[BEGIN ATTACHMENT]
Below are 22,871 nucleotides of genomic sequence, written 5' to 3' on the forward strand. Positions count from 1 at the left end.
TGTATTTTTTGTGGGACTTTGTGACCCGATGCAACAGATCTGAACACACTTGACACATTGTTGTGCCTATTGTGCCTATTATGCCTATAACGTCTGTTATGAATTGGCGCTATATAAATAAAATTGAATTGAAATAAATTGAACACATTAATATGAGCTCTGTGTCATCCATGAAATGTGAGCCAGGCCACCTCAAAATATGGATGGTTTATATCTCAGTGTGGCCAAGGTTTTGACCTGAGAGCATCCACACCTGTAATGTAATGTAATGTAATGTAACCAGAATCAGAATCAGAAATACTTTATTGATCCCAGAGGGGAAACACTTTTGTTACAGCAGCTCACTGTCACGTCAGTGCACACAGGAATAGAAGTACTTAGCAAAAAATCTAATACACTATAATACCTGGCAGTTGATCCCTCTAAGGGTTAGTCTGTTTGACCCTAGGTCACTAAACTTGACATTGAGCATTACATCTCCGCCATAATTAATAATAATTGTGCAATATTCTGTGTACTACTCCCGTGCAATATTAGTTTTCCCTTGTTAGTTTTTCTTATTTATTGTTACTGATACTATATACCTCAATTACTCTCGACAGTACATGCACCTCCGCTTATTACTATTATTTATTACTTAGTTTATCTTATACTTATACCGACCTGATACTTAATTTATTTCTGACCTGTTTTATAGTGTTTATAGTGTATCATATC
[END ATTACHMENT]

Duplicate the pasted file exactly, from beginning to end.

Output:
Below are 22,871 nucleotides of genomic sequence, written 5' to 3' on the forward strand. Positions count from 1 at the left end.
TGTATTTTTTGTGGGACTTTGTGACCCGATGCAACAGATCTGAACACACTTGACACATTGTTGTGCCTATTGTGCCTATTATGCCTATAACGTCTGTTATGAATTGGCGCTATATAAATAAAATTGAATTGAAATAAATTGAACACATTAATATGAGCTCTGTGTCATCCATGAAATGTGAGCCAGGCCACCTCAAAATATGGATGGTTTATATCTCAGTGTGGCCAAGGTTTTGACCTGAGAGCATCCACACCTGTAATGTAATGTAATGTAATGTAACCAGAATCAGAATCAGAAATACTTTATTGATCCCAGAGGGGAAACACTTTTGTTACAGCAGCTCACTGTCACGTCAGTGCACACAGGAATAGAAGTACTTAGCAAAAAATCTAATACACTATAATACCTGGCAGTTGATCCCTCTAAGGGTTAGTCTGTTTGACCCTAGGTCACTAAACTTGACATTGAGCATTACATCTCCGCCATAATTAATAATAATTGTGCAATATTCTGTGTACTACTCCCGTGCAATATTAGTTTTCCCTTGTTAGTTTTTCTTATTTATTGTTACTGATACTATATACCTCAATTACTCTCGACAGTACATGCACCTCCGCTTATTACTATTATTTATTACTTAGTTTATCTTATACTTATACCGACCTGATACTTAATTTATTTCTGACCTGTTTTATAGTGTTTATAGTGTATCATATC